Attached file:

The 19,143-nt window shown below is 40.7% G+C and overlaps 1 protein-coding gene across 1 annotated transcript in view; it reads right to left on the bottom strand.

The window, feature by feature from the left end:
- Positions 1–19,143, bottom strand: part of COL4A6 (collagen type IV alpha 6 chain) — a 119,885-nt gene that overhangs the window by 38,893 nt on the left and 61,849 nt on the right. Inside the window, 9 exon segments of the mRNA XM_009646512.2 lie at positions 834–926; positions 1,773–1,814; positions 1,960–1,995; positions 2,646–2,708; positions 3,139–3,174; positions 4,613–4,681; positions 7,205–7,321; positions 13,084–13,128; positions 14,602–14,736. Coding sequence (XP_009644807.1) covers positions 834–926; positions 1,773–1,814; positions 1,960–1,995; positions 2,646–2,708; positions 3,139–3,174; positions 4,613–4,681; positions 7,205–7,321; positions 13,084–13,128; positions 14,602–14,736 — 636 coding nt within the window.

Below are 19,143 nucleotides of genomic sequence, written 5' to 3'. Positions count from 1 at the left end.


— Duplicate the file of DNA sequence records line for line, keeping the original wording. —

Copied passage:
The 19,143-nt window shown below is 40.7% G+C and overlaps 1 protein-coding gene across 1 annotated transcript in view; it reads right to left on the bottom strand.

The window, feature by feature from the left end:
- Positions 1–19,143, bottom strand: part of COL4A6 (collagen type IV alpha 6 chain) — a 119,885-nt gene that overhangs the window by 38,893 nt on the left and 61,849 nt on the right. Inside the window, 9 exon segments of the mRNA XM_009646512.2 lie at positions 834–926; positions 1,773–1,814; positions 1,960–1,995; positions 2,646–2,708; positions 3,139–3,174; positions 4,613–4,681; positions 7,205–7,321; positions 13,084–13,128; positions 14,602–14,736. Coding sequence (XP_009644807.1) covers positions 834–926; positions 1,773–1,814; positions 1,960–1,995; positions 2,646–2,708; positions 3,139–3,174; positions 4,613–4,681; positions 7,205–7,321; positions 13,084–13,128; positions 14,602–14,736 — 636 coding nt within the window.

Below are 19,143 nucleotides of genomic sequence, written 5' to 3'. Positions count from 1 at the left end.